One last adventure: 91-year-old Leesburg man breaks climbing record

Man climbed Devils Tower in Wyoming with his 2 sons

LEESBURG, Fla. – With just a few faded bruises still on his leg and a smile on his face, Dr. Bill Weber, 91, while sitting in his chair from his Leesburg home, said he climbed Wyoming's Devils Tower not only to break the record as the oldest person to reach the top, but to make lasting memories with his two sons. 

Weber thought of the idea back in February, when he saw an article posted in the National Parks Magazine that showed an 87-year-old man broke the record, and he decided to take on the challenge of breaking it for his 91st birthday in September. 

"I said I think we can do that," Weber said to his two sons, both 63 and 58 years old. "I said we ought to have one last adventure and the three of us go and climb Devils Tower."

So in May, Weber began training.

The 91-year-old already exercises at least 30 minutes a day for five days a week, but to prepare for the climb, he added a minute and a push-up a month to his daily routine. 

"That's it, 34 minutes a day, five days a week," Weber said as he walked on his treadmill on an incline and at a nearly jogging pace. 

The three got to Wyoming days before Weber's 91st birthday, and did a practice climb that Weber said didn't go so well. 

According to the National Park Service, Devils Tower rises 1,267 feet above the Belle Fourche River in Wyoming and in 1906, was made as America's first national monument by President Theodore Roosevelt.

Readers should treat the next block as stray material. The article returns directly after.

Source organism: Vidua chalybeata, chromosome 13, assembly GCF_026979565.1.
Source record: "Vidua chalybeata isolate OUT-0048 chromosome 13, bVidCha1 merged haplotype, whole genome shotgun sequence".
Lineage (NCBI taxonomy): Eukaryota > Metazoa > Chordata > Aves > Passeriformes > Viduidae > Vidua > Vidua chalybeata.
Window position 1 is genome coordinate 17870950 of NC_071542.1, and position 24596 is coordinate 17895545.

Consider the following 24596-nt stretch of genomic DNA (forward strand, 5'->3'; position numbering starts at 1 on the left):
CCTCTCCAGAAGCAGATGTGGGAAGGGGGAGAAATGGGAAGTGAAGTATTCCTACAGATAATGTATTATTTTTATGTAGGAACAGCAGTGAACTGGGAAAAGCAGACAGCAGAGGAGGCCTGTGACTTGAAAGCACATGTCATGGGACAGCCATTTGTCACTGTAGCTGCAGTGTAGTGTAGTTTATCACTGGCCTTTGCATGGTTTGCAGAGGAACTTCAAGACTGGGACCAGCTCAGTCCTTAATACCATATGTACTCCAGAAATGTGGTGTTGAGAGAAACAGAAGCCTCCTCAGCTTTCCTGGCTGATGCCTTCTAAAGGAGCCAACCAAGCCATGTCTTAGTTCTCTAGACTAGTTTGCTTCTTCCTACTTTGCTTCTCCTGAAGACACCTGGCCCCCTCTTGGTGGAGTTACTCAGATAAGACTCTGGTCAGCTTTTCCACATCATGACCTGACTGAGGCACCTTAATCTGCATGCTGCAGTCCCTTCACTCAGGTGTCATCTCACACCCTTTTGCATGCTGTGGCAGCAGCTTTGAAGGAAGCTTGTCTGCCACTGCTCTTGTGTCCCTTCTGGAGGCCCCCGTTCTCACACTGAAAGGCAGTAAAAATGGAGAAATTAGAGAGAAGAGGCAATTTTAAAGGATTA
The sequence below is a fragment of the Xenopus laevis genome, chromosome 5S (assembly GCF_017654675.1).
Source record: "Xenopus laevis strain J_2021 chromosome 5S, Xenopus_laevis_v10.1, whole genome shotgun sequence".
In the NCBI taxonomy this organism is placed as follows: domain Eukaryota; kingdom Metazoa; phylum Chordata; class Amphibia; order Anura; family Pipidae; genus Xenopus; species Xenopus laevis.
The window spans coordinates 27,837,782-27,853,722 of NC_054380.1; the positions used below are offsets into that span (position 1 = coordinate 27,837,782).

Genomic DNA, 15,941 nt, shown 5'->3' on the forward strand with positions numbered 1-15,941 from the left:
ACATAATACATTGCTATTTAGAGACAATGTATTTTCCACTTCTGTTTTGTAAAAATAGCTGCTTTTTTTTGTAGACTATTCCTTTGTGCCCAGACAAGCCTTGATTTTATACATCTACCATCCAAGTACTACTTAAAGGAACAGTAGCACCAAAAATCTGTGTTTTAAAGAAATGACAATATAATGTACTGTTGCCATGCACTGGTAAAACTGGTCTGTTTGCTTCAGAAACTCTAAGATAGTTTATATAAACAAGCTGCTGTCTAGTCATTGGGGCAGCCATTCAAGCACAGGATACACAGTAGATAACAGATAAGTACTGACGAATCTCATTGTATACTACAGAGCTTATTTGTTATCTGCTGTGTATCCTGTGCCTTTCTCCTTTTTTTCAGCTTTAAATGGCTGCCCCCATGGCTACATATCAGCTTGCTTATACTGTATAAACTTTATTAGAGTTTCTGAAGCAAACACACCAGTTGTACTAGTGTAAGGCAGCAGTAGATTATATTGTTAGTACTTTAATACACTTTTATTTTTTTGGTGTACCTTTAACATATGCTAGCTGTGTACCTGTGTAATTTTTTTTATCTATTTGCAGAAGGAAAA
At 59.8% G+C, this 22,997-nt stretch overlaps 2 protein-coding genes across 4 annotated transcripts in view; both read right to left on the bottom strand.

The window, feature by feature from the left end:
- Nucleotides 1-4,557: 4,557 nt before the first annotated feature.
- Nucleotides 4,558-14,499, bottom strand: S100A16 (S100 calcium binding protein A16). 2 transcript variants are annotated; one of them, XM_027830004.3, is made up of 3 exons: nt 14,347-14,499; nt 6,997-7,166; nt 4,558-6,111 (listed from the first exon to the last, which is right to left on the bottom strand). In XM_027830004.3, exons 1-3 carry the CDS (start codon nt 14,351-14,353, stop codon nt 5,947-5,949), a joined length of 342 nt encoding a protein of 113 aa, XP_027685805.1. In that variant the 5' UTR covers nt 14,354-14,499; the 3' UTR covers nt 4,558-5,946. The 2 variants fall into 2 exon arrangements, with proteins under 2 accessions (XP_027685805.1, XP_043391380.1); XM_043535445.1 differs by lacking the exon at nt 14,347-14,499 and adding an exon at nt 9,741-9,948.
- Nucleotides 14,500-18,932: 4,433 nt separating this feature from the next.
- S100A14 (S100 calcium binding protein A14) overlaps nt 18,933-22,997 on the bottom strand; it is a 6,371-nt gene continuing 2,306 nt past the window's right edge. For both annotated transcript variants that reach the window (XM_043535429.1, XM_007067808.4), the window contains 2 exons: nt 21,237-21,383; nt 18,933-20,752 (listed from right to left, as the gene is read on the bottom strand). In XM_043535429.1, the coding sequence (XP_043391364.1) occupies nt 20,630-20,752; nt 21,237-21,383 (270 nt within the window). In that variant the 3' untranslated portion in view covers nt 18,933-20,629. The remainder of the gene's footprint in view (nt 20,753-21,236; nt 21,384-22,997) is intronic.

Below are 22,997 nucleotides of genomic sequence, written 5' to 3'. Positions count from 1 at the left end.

From the base to the top, Weber said it was 867 feet. 

"I thought I don't know whether I can do this or not because it was really hard work," he said.

Weber's son, John Weber, also had doubts after that practice climb. 

"I thought, 'Well, we got three outcomes, we aren't going to do it, it's going to kill him or we are going to do it,"' he said. 

After a day of rest, the three then took their first climb up the cracks at 8 a.m. They reached the top nearly 12 hours later at 7:40 p.m. Weber said they then had to rappel down, landing their feet on the ground around 10:30 p.m.. 

"John, the morning after the climb, he looked at me and looked at his brother and said 'That's the dumbest thing I've ever done in my life.' I said, "Yeah but son wasn't it memorable?'" Weber said.

For this 91-year-old retired veterinarian, it wasn't just about breaking records. It was about making memories. 

"There were several but one that sticks in my mind was up on top shivering on the mountain and my older son took off his jacket and gave it to me to wear down the mountain," Weber said as tears welled up in his eyes. "That was quite memorable."
And when asked if he'd do it again?

"I think I would, I don't know. If a 92-year-old does it, we might have to go back and try it at 93," Weber said laughing and looking at his son, "You're ready, John?"

John replied: "If he thinks he's going to do it at 93, I think we're going to duct tape his feet together."

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